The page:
Meatless Monday – Welcome Back

After a long hiatus peanut butter is back in my kitchen. This ground nut (as it’s known in some parts of the world) is a versatile, portable and economical source of vegetarian protein. This Meatless Monday post is an ode to a legume.

Did you know peanuts are not actually nuts but legumes? Peas, lentils and beans are also members of the Fabaceae family.

Choose organic sources as this crop is often grown in a heavily sprayed environment. Peanuts are susceptible to mold which can produce aflatoxin so baking, boiling and roasting are ideal ways to prepare them. It can be chopped, ground and made into oil and flour and is happily at home in sweet and savoury dishes.

Peanuts contain many nutrients, most notably monounsaturated fats, vitamin E, niacin, folate, manganese and protein. Some research has found that peanuts also contain antioxidants including reservatrol. Due to its fat content, peanuts are calorie dense with 1 Tablespoon/15g containing 94 calories, 8 grams of fat and 4 grams of protein.

1 Tablespoon is about the size of your thumb.

Peanuts can withstand high heat and can be found in the following foods:
cookies, cakes, soups, stews, energy snacks

Recipe ideas


  • Peanut butter sandwich – with or without jelly. Opt for ‘fruit spread’ which tends to contain less sugar than jelly/jam.
  • Sweet potato soup or stew with peanut butter. Peanuts are called groundnuts in West Africa and figures in local  soup and stew recipes. Recipe from Moosewood Cooks.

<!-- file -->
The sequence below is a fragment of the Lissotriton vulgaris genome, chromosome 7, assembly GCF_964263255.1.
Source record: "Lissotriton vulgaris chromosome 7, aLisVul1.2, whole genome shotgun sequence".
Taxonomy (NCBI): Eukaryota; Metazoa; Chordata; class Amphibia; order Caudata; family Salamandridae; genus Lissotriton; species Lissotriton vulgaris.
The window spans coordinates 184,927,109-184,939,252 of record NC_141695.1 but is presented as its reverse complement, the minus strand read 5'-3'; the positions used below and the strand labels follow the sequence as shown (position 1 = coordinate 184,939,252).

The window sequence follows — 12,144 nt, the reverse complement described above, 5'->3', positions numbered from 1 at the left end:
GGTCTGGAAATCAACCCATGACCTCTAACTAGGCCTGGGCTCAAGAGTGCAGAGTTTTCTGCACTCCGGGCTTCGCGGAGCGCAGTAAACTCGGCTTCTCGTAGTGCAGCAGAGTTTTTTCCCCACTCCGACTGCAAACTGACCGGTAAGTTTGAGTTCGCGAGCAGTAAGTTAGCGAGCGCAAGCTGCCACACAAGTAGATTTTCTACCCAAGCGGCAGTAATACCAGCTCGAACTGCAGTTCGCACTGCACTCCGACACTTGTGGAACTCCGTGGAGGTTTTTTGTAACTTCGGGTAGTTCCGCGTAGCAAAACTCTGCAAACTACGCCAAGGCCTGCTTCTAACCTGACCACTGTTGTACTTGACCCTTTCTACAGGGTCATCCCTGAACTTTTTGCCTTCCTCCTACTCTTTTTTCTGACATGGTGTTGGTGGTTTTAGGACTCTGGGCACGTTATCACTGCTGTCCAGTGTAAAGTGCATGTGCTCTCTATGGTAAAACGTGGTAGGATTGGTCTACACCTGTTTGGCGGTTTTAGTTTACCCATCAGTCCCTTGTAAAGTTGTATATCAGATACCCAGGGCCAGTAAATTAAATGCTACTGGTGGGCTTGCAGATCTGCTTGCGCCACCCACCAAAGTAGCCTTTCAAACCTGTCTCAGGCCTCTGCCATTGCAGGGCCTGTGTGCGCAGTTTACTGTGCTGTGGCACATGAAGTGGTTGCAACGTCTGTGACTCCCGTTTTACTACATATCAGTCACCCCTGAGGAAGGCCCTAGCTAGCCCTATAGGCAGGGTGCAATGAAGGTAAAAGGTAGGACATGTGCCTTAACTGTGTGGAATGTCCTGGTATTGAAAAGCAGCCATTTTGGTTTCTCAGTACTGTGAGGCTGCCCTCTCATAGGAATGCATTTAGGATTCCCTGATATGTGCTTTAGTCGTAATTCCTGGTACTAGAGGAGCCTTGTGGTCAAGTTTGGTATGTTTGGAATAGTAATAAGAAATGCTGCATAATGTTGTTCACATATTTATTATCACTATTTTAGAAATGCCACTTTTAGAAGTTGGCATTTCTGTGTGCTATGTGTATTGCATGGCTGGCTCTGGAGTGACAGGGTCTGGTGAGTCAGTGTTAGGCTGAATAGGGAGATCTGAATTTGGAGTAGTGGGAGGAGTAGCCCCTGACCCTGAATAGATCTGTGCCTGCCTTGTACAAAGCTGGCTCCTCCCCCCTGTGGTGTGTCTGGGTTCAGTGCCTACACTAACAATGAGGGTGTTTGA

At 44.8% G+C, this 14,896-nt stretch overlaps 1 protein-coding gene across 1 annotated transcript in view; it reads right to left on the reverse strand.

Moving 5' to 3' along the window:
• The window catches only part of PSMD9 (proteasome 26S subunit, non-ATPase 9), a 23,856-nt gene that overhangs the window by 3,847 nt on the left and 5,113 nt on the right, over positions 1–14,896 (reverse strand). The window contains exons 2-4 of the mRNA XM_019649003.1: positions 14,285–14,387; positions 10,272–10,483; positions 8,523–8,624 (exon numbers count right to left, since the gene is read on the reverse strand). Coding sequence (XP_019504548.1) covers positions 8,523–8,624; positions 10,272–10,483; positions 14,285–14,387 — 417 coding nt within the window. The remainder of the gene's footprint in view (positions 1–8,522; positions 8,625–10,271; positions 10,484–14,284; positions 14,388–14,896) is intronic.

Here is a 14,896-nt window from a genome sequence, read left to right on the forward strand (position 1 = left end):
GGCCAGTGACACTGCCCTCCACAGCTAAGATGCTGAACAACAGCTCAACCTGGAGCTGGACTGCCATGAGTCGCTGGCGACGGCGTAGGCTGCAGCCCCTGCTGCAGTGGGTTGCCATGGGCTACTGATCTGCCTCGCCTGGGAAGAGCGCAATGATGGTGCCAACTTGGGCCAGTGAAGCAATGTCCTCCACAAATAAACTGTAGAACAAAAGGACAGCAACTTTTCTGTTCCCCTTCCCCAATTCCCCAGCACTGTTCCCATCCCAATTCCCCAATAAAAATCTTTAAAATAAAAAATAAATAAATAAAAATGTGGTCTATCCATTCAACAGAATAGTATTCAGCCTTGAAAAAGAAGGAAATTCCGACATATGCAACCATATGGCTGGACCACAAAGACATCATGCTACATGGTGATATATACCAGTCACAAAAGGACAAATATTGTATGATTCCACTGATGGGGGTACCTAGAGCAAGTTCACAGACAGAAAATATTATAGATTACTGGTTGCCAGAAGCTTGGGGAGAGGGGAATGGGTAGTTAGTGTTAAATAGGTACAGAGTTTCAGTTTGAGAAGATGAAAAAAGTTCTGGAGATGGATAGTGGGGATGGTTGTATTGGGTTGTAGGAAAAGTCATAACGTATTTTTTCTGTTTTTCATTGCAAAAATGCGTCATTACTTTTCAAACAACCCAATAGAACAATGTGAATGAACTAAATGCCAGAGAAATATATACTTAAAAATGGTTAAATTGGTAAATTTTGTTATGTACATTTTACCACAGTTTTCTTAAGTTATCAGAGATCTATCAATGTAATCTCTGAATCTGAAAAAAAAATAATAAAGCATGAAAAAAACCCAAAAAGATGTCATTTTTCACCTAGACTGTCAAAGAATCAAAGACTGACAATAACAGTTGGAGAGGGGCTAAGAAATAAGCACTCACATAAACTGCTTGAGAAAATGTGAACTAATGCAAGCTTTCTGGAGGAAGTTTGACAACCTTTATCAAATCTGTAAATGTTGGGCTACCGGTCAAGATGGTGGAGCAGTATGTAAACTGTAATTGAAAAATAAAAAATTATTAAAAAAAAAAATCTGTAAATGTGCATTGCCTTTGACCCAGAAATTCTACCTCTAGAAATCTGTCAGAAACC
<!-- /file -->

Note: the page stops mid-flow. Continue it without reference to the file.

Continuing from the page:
• A major salad with roasted peanuts, greens, sweet peppers, cabbage, carrots, onions and whatever else you want to throw into the mix.


  • Cook oatmeal in coconut milk and mix in some peanut butter.
  • Toss a handful of roasted peanuts on your granola.
  • Spread on whole grain toast.
  • Make a savoury dip: peanut butter, soy sauce, water, sweetener, and spices (salt, pepper, cayenne) to taste. Eat with vegetables or spring rolls.
  • Combine with dried fruit and chocolate chips for a DIY trail mix.
  • Make ‘ants on a log‘ i.e. a rib of celery spread with peanut butter and topped with raisins. Or simply spread on apple slices.

 Website: The World’s Healthiest Foods
The Hidden Truth About Peanuts: From Food Allergies To Farm Practices
Website: Environmental Working Group
Peanut nutrition facts
Website: Nutrition and You




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